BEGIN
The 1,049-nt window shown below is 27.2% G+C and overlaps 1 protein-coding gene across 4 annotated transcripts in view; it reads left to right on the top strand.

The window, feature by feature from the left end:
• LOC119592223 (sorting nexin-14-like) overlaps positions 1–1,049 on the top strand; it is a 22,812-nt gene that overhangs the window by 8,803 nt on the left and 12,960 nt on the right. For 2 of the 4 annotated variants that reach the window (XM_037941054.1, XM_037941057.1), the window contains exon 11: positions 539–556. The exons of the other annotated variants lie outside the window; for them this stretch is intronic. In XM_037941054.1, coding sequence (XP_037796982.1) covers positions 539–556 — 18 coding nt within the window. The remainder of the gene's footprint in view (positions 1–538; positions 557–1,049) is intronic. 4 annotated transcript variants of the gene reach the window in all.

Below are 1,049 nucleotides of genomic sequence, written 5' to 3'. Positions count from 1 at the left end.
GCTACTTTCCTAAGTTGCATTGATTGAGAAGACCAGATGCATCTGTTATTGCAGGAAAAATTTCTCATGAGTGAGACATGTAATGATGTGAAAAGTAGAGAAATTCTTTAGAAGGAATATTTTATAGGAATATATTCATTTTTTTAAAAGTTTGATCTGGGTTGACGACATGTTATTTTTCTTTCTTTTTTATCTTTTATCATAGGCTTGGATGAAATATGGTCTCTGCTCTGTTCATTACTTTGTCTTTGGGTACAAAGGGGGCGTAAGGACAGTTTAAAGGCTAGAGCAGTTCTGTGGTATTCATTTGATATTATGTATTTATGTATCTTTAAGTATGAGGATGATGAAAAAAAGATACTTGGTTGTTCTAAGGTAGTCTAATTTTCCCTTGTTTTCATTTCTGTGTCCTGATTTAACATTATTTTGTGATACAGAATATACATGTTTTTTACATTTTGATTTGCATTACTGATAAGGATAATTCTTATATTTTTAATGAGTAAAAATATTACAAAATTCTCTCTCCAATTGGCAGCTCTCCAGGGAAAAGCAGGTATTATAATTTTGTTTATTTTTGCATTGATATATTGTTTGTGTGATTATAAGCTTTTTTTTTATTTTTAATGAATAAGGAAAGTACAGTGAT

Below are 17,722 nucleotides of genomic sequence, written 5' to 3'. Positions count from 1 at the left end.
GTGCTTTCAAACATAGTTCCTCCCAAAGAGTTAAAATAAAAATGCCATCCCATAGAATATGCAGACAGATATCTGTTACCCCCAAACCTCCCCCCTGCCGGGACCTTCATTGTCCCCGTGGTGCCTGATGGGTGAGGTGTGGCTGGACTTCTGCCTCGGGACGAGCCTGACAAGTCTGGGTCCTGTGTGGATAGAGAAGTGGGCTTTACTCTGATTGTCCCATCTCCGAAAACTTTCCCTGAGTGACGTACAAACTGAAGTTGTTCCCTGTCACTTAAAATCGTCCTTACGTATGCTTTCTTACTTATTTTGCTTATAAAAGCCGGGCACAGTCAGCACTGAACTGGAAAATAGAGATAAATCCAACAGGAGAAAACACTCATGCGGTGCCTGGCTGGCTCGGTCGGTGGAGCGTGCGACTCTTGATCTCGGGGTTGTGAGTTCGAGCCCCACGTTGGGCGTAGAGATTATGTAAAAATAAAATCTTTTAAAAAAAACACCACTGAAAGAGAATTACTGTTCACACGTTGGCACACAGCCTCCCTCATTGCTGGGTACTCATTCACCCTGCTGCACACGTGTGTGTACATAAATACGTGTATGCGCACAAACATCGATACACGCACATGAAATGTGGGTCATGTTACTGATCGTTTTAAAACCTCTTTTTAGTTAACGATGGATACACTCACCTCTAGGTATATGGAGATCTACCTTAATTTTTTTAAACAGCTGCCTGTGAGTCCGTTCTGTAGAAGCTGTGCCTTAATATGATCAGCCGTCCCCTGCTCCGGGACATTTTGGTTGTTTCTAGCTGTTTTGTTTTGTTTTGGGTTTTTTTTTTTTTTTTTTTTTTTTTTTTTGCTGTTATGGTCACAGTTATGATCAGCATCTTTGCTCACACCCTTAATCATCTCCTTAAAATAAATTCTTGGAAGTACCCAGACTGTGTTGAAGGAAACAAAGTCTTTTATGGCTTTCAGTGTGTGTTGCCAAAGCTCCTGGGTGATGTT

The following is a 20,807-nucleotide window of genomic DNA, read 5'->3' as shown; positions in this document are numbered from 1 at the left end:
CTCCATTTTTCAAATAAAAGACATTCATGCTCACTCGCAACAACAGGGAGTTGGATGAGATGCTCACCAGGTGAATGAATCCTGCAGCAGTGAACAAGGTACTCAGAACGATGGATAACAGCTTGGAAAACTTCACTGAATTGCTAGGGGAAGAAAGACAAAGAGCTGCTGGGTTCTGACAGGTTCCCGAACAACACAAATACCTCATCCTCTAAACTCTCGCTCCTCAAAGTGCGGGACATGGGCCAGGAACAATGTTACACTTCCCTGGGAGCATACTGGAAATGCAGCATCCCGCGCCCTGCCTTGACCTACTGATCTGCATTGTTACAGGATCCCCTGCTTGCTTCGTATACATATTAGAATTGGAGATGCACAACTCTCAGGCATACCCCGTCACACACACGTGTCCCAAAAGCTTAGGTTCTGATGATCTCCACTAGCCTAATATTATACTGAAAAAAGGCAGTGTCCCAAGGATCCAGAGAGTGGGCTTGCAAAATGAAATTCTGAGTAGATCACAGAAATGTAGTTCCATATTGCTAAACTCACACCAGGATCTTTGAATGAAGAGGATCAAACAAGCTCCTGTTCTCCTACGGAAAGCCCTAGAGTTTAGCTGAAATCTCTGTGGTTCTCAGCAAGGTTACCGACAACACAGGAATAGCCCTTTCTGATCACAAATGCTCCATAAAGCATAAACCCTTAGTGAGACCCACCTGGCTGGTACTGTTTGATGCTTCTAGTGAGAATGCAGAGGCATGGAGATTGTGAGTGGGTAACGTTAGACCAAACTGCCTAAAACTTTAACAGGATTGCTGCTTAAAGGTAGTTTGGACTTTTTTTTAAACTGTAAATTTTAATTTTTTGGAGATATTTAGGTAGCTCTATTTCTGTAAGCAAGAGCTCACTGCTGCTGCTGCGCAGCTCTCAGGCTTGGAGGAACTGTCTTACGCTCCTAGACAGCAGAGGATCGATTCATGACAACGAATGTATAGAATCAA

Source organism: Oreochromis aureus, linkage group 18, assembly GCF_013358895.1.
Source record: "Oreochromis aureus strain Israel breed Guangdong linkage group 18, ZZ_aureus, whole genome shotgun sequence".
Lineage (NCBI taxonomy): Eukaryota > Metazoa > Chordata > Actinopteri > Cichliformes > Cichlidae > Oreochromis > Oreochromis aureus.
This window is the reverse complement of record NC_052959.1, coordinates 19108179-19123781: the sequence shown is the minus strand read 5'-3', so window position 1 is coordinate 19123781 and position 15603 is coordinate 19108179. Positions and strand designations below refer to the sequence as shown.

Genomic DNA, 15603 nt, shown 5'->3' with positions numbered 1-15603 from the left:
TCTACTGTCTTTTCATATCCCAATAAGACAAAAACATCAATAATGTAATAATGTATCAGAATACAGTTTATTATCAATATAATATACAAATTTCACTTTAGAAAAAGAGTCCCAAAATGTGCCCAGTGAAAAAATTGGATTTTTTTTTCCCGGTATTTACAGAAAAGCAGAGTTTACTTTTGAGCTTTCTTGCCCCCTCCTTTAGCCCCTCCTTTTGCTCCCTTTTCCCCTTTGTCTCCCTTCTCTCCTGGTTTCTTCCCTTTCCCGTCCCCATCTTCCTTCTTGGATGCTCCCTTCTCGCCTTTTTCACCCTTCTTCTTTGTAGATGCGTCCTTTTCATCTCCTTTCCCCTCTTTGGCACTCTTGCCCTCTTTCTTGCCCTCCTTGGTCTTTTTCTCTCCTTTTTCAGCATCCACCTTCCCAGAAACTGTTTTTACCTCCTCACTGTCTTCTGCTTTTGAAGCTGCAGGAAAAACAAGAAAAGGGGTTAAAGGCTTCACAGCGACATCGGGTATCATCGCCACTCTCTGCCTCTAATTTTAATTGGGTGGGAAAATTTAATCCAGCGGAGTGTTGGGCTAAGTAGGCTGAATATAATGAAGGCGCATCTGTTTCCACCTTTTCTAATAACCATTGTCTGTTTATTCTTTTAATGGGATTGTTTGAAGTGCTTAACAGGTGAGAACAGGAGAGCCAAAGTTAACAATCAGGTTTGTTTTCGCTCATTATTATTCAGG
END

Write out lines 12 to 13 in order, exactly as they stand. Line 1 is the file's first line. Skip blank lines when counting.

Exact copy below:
Lineage (NCBI taxonomy): Eukaryota > Metazoa > Chordata > Actinopteri > Cichliformes > Cichlidae > Oreochromis > Oreochromis aureus.
This window is the reverse complement of record NC_052959.1, coordinates 19108179-19123781: the sequence shown is the minus strand read 5'-3', so window position 1 is coordinate 19123781 and position 15603 is coordinate 19108179. Positions and strand designations below refer to the sequence as shown.